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Unionization in baseball goes back almost as far as the professional game itself. Opposed to baseball's reserve clause and a growing movement led by Albert Spalding to cap players' salaries, John Montgomery Ward and eight other players in 1885 formed the first players union in baseball -- the Brotherhood of Professional Base Ball Player.

That was nine years after the creation of the National League and sixteen years before the American League came into existence. Other attempts to organize players included the creation of the Players' Protective Association in 1900, the Fraternity of Professional Baseball Players of America in 1912 and the American Baseball Guild in 1946.

None of those efforts proved sufficient in bringing an end to the reserve clause, which bound players to their respective clubs.

Players, however, regrouped again in 1965 and sought outside expertise to help their cause. Their search led them to Marvin Miller, a highly respected economist for the United Steelworkers of America who immediately began to mold the players into a bona fide labor union. His first steps were to shore up the union's finances by beginning a group licensing program and educating the players about the fundamentals of organizing and solidarity.

In 1968, Miller helped players negotiate the first-ever collective bargaining agreement (CBA) in professional sports. The agreement raised the minimum salary in baseball from $6,000 -- the level at which it had been stuck for two decades -- to $10,000 and set the tone for future advances. In 1970, Miller helped players negotiate the right to arbitration to resolve grievances -- an achievement Miller considered the most significant of the union's early years because the process paved the way for future gains.

The successful founding of the MLBPA changed the landscape of professional sports forever, serving notice that highly skilled athletes would seek the same basic employment rights that people in other professions had long taken for granted. Miller served as the MLBPA's executive director from 1966 through 1983, and during his tenure base salaries, pension funds, licensing rights and revenues were brought to new levels, laying the groundwork that helped create what is widely considered one of the strongest unions in the country.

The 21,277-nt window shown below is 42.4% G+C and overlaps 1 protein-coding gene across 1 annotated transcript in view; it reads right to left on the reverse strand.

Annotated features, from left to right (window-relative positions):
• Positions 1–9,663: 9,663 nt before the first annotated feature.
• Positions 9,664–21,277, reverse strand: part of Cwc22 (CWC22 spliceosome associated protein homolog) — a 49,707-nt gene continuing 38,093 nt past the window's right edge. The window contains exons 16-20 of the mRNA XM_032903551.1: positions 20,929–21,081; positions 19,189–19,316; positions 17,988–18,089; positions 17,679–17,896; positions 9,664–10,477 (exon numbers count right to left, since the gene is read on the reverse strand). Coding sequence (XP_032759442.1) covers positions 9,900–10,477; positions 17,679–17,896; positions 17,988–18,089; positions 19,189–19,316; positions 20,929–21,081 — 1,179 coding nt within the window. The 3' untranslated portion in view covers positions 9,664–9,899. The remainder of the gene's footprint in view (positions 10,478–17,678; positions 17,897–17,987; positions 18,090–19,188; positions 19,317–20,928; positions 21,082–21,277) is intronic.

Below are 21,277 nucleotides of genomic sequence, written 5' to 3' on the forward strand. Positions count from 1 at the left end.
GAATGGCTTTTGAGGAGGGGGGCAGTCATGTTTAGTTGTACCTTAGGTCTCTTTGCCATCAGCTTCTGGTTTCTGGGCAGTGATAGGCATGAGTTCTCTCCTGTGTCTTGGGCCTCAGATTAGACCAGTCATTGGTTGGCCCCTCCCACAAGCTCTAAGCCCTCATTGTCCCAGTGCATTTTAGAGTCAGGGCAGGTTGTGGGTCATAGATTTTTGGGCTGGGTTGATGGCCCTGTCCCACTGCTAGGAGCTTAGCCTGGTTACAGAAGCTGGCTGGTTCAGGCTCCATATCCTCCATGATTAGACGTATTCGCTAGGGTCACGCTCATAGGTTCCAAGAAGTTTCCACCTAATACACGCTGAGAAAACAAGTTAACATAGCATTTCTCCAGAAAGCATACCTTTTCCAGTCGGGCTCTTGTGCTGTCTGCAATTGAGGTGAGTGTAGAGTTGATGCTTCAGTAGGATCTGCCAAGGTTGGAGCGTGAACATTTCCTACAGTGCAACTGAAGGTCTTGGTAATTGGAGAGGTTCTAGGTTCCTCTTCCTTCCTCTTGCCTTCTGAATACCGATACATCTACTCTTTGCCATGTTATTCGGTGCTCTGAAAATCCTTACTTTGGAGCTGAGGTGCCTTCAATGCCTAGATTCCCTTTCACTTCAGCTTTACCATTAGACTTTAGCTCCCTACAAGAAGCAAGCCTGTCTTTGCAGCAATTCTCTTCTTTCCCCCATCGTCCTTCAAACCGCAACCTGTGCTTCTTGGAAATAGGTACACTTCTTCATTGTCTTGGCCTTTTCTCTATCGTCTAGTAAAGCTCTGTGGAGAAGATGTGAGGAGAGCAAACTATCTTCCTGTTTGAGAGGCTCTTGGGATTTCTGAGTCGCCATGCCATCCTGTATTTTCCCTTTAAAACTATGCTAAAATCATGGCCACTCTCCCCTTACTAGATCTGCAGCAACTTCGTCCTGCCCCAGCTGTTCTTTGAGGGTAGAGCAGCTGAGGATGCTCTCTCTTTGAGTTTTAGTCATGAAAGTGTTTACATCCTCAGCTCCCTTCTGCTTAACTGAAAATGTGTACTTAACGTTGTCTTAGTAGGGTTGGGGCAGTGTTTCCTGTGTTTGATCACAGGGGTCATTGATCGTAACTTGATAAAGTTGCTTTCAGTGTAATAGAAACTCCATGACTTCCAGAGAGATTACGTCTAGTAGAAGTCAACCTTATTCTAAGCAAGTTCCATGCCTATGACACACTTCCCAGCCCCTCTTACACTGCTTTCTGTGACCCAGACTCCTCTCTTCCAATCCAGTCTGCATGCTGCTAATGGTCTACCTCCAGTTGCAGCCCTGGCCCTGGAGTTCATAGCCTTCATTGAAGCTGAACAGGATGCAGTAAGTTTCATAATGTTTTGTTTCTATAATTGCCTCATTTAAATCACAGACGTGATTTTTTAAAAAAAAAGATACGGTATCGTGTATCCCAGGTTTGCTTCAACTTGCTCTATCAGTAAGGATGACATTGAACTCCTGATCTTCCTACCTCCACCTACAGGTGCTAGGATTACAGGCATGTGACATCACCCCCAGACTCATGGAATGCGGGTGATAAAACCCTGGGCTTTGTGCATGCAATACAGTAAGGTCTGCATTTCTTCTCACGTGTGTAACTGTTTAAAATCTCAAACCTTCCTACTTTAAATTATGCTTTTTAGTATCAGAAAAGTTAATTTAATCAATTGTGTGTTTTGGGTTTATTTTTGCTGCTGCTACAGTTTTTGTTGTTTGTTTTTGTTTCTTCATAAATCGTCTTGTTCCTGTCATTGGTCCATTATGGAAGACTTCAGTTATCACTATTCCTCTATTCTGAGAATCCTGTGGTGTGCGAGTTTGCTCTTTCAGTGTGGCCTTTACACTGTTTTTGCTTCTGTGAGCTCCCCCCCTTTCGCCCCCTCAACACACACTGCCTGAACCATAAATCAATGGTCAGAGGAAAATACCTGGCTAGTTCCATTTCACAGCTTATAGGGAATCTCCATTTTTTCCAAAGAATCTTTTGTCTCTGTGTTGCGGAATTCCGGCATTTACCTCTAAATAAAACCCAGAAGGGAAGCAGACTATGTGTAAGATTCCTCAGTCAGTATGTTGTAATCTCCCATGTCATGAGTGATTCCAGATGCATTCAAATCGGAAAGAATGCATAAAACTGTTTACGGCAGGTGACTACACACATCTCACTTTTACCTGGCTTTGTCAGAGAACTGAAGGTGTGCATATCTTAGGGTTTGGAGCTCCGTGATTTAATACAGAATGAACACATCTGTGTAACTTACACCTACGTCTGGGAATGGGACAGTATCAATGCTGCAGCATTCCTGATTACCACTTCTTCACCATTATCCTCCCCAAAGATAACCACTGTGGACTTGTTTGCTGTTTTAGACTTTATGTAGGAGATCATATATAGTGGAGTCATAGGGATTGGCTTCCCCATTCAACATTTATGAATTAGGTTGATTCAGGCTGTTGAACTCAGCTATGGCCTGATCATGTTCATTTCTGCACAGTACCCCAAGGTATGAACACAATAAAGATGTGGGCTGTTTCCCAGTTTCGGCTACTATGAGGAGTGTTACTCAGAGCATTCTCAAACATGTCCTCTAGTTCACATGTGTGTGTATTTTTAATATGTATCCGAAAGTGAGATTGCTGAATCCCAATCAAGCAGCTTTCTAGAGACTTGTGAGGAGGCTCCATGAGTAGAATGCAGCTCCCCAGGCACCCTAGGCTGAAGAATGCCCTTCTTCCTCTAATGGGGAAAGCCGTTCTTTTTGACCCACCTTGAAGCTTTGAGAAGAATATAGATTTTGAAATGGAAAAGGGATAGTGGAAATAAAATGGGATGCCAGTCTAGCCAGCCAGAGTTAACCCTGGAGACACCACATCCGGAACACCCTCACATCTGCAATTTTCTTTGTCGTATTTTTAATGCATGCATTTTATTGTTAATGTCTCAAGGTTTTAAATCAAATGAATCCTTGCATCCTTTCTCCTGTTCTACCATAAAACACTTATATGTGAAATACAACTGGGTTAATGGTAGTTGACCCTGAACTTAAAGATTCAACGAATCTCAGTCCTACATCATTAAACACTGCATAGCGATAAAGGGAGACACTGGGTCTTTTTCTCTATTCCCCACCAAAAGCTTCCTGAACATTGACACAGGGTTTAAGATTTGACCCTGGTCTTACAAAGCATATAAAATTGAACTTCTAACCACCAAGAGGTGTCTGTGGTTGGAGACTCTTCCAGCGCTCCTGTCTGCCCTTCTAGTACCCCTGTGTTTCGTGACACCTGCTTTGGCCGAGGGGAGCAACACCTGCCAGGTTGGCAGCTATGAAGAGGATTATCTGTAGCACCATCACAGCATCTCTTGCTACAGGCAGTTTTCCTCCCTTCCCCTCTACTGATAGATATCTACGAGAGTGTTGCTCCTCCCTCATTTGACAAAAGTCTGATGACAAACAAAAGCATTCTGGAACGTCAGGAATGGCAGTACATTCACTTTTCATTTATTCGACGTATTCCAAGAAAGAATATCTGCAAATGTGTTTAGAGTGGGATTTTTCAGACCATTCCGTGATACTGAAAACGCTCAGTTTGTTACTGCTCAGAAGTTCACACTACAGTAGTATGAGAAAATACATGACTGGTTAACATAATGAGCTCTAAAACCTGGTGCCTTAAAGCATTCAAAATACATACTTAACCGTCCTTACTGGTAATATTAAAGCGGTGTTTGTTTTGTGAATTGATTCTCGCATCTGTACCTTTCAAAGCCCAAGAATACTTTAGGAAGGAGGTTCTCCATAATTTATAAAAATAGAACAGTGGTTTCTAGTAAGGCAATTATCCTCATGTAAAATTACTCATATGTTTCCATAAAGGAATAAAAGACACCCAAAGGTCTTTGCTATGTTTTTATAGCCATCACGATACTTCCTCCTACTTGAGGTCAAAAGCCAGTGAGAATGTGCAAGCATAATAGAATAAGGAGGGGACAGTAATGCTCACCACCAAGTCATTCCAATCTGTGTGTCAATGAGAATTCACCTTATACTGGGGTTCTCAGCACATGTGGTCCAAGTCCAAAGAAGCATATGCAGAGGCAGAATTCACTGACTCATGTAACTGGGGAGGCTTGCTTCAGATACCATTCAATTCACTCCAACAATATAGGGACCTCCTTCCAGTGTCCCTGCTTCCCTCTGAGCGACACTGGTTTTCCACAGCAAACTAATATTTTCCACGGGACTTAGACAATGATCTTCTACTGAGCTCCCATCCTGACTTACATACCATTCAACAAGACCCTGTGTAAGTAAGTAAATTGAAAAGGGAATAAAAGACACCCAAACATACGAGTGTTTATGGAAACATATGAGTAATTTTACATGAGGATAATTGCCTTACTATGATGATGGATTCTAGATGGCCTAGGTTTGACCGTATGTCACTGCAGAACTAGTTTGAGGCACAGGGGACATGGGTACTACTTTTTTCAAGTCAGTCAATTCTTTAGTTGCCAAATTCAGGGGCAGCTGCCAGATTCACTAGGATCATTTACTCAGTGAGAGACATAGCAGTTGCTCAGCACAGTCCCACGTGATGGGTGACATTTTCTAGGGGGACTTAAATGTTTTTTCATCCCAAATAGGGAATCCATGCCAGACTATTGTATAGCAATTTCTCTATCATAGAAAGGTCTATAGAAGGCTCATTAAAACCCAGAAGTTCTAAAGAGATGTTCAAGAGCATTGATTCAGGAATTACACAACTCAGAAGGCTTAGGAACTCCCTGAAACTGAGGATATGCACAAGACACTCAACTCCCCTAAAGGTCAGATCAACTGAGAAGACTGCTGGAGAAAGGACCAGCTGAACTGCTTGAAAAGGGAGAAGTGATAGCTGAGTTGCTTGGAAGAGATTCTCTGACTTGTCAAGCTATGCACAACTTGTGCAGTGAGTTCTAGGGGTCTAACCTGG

Among the many milestones achieved under Miller's watch was the advent of free agency right.

Curt Flood's unsuccessful challenge of the reserve clause got the ball rolling toward free agency. Funded by his fellow players, Flood sued Major League Baseball privately. Flood eventually lost his case in the U.S. Supreme Court, but the battle educated countless players and millions of Americans about the fundamental inequity of the reserve system, which perpetually renewed a player's contract, essentially binding the player to one club for life, or until that club decided to get rid of the player.

Just three years after Flood vs. Kuhn, players Andy Messersmith and Dave McNally once again challenged the reserve clause. This time, instead of a trial in a court of law, an independent arbitrator heard the case. And in December 1975, the players finally won the right to free agency, when arbitrator Peter Seitz ruled that the reserve clause granted a team only one additional year of service from a player, putting an end to perpetual renewal right the clubs had claimed for so long.

It was during the Messersmith/McNally hearing, and the clubs' attempt to overturn the ruling, that Miller met Don Fehr, who would later become the MLBPA's executive director. Fehr assisted the MLBPA's defense as a Kansas City-based attorney, and two years later, in 1977, Miller hired Fehr to join the Association as general counsel.

Fehr served in this capacity until 1986, when the players named him executive director following the short-lived tenure of Ken Moffett as Miller's successor. Fehr continued Miller's legacy of keeping players united by keeping them informed, listening and developing a strong consensus on issues important to them as a group.

Fehr led the players during a period of unprecedented growth in which industry revenues climbed to $6.5 billion, while players' salaries went from an average of $413,000 in 1986 to nearly $3 million when he retired from the position in 2009.

Despite industry growth, owners repeatedly tried to find ways to thwart free-agency rights won by the players. None of those efforts was more cynical than when owners collectively decided not to pursue free agents in the player markets following the 1985, '86 and '87 seasons.